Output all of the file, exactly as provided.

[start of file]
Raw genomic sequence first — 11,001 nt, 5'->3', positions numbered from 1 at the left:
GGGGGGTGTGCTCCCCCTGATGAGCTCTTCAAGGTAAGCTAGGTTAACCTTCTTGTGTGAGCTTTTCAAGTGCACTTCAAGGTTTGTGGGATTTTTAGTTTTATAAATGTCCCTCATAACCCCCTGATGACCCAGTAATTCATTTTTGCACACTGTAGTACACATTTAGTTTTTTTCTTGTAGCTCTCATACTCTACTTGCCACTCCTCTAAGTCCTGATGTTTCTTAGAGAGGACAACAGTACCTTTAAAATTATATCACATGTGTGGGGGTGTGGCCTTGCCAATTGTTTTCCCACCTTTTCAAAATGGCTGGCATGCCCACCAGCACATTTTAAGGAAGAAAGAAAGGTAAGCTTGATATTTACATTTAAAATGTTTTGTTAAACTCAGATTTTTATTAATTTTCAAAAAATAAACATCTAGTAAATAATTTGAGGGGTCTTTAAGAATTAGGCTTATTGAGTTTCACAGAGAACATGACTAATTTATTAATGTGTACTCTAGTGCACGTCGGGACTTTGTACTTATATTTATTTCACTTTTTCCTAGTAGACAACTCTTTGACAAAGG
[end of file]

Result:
Raw genomic sequence first — 11,001 nt, 5'->3', positions numbered from 1 at the left:
GGGGGGTGTGCTCCCCCTGATGAGCTCTTCAAGGTAAGCTAGGTTAACCTTCTTGTGTGAGCTTTTCAAGTGCACTTCAAGGTTTGTGGGATTTTTAGTTTTATAAATGTCCCTCATAACCCCCTGATGACCCAGTAATTCATTTTTGCACACTGTAGTACACATTTAGTTTTTTTCTTGTAGCTCTCATACTCTACTTGCCACTCCTCTAAGTCCTGATGTTTCTTAGAGAGGACAACAGTACCTTTAAAATTATATCACATGTGTGGGGGTGTGGCCTTGCCAATTGTTTTCCCACCTTTTCAAAATGGCTGGCATGCCCACCAGCACATTTTAAGGAAGAAAGAAAGGTAAGCTTGATATTTACATTTAAAATGTTTTGTTAAACTCAGATTTTTATTAATTTTCAAAAAATAAACATCTAGTAAATAATTTGAGGGGTCTTTAAGAATTAGGCTTATTGAGTTTCACAGAGAACATGACTAATTTATTAATGTGTACTCTAGTGCACGTCGGGACTTTGTACTTATATTTATTTCACTTTTTCCTAGTAGACAACTCTTTGACAAAGG